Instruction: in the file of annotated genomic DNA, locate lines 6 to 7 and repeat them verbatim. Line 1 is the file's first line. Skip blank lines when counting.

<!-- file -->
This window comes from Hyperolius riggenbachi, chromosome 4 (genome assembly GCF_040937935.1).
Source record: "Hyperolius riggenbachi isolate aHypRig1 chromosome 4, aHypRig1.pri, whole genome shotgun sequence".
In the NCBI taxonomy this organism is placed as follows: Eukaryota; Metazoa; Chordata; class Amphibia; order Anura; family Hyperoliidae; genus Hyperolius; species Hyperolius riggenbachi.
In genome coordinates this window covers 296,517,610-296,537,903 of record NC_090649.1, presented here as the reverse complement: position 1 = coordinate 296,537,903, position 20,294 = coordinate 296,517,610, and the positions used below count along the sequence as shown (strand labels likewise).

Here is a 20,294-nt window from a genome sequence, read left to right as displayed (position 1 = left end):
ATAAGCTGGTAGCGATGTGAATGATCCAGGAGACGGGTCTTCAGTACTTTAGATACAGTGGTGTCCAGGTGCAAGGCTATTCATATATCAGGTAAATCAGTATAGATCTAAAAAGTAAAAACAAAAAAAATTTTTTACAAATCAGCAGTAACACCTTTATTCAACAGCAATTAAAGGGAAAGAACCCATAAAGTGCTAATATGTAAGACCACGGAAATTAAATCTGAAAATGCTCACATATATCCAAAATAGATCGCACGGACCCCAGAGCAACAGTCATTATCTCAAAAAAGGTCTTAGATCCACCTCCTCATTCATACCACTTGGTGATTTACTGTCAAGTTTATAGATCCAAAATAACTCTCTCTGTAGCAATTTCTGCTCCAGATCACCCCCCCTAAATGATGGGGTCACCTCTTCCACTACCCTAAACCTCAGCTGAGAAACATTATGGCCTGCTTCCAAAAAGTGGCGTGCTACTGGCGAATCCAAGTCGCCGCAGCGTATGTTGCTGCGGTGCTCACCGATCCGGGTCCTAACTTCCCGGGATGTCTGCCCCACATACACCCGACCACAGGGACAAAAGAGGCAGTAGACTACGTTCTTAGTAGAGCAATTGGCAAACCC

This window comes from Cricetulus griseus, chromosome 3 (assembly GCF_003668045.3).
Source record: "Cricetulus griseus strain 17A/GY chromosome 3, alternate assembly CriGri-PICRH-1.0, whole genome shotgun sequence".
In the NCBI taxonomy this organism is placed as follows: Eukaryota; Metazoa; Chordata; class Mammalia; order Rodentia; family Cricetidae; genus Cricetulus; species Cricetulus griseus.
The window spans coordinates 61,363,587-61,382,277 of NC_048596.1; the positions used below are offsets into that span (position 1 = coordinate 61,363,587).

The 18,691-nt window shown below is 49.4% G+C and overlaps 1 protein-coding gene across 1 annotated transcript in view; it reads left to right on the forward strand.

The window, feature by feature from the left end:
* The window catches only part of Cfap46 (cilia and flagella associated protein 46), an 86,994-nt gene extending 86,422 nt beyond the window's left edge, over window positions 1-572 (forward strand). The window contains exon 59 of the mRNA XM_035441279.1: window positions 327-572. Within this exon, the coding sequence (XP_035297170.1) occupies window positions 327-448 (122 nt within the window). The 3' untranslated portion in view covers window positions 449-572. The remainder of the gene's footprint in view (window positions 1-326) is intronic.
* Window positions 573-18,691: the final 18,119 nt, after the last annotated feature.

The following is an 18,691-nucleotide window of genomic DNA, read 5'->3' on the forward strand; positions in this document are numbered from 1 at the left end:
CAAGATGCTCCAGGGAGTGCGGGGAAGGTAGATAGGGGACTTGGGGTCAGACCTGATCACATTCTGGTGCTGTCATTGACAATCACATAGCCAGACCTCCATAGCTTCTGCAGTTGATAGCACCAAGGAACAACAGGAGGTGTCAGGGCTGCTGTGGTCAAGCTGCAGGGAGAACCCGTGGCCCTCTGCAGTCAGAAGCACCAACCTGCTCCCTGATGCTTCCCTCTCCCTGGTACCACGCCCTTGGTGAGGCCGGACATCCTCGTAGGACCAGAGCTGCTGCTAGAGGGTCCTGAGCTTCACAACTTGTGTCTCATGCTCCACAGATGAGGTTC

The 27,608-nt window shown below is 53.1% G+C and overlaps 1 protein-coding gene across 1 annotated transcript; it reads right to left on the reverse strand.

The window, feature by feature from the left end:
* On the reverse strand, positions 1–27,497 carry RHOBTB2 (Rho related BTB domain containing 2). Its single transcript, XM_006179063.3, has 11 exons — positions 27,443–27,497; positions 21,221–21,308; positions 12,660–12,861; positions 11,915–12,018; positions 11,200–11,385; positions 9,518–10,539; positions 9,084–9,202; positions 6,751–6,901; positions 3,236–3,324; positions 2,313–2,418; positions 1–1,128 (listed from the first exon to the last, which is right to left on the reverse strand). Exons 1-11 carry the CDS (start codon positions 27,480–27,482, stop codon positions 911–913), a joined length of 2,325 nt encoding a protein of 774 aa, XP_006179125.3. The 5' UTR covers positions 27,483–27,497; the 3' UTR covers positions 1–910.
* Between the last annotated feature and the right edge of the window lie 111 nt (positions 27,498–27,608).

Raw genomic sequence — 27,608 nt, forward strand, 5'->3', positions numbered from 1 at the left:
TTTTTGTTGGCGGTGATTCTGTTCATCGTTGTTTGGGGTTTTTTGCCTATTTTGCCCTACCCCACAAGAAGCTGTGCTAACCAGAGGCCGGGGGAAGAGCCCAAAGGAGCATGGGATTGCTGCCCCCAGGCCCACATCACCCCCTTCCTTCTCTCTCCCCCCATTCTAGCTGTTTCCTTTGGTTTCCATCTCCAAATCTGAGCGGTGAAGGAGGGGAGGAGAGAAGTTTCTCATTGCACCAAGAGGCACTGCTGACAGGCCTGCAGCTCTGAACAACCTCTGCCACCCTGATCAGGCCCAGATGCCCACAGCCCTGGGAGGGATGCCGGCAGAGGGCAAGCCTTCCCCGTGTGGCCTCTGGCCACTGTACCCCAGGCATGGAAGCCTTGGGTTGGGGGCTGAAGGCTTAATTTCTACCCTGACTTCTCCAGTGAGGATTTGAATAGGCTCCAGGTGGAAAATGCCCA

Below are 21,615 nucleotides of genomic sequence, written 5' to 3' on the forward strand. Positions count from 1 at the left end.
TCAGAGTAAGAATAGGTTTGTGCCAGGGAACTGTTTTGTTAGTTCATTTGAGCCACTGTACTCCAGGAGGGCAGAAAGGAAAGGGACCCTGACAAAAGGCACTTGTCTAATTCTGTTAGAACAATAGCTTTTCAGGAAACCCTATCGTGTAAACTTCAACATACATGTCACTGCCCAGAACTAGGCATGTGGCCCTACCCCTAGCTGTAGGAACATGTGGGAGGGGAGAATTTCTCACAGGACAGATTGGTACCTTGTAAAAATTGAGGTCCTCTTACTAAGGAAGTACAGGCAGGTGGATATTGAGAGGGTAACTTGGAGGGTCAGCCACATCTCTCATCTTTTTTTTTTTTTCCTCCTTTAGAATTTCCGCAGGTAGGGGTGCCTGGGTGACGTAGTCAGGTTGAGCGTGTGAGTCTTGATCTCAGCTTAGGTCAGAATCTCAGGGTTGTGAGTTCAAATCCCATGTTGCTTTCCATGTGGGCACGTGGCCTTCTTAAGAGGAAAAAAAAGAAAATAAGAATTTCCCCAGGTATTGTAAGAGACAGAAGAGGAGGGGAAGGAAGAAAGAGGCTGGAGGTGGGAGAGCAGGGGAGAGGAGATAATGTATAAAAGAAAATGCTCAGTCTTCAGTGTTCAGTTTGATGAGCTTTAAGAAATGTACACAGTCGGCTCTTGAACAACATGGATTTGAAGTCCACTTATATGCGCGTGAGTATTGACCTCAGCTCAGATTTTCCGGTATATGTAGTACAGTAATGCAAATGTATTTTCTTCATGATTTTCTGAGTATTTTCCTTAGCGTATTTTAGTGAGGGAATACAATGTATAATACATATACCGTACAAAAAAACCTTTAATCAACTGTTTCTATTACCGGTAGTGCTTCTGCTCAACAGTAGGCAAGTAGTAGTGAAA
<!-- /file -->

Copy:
ATAAGCTGGTAGCGATGTGAATGATCCAGGAGACGGGTCTTCAGTACTTTAGATACAGTGGTGTCCAGGTGCAAGGCTATTCATATATCAGGTAAATCAGTATAGATCTAAAAAGTAAAAACAAAAAAAATTTTTTACAAATCAGCAGTAACACCTTTATTCAACAGCAATTAAAGGGAAAGAACCCATAAAGTGCTAATATGTAAGACCACGGAAATTAAATCTGAAAATGCTCACATATATCCAAAATAGATCGCACGGACCCCAGAGCAACAGTCATTATCTCAAAAAAGGTCTTAGATCCACCTCCTCATTCATACCACTTGGTGATTTACTGTCAAGTTTATAGATCCAAAATAACTCTCTCTGTAGCAATTTCTGCTCCAGATCACCCCCCCTAAATGATGGGGTCACCTCTTCCACTACCCTAAACCTCAGCTGAGAAACATTATGGCCTGCTTCCAAAAAGTGGCGTGCTACTGGCGAATCCAAGTCGCCGCAGCGTATGTTGCTGCGGTGCTCACCGATCCGGGTCCTAACTTCCCGGGATGTCTGCCCCACATACACCCGACCACAGGGACAAAAGAGGCAGTAGACTACGTTCTTAGTAGAGCAATTGGCAAACCC

This window comes from Cricetulus griseus, chromosome 3 (assembly GCF_003668045.3).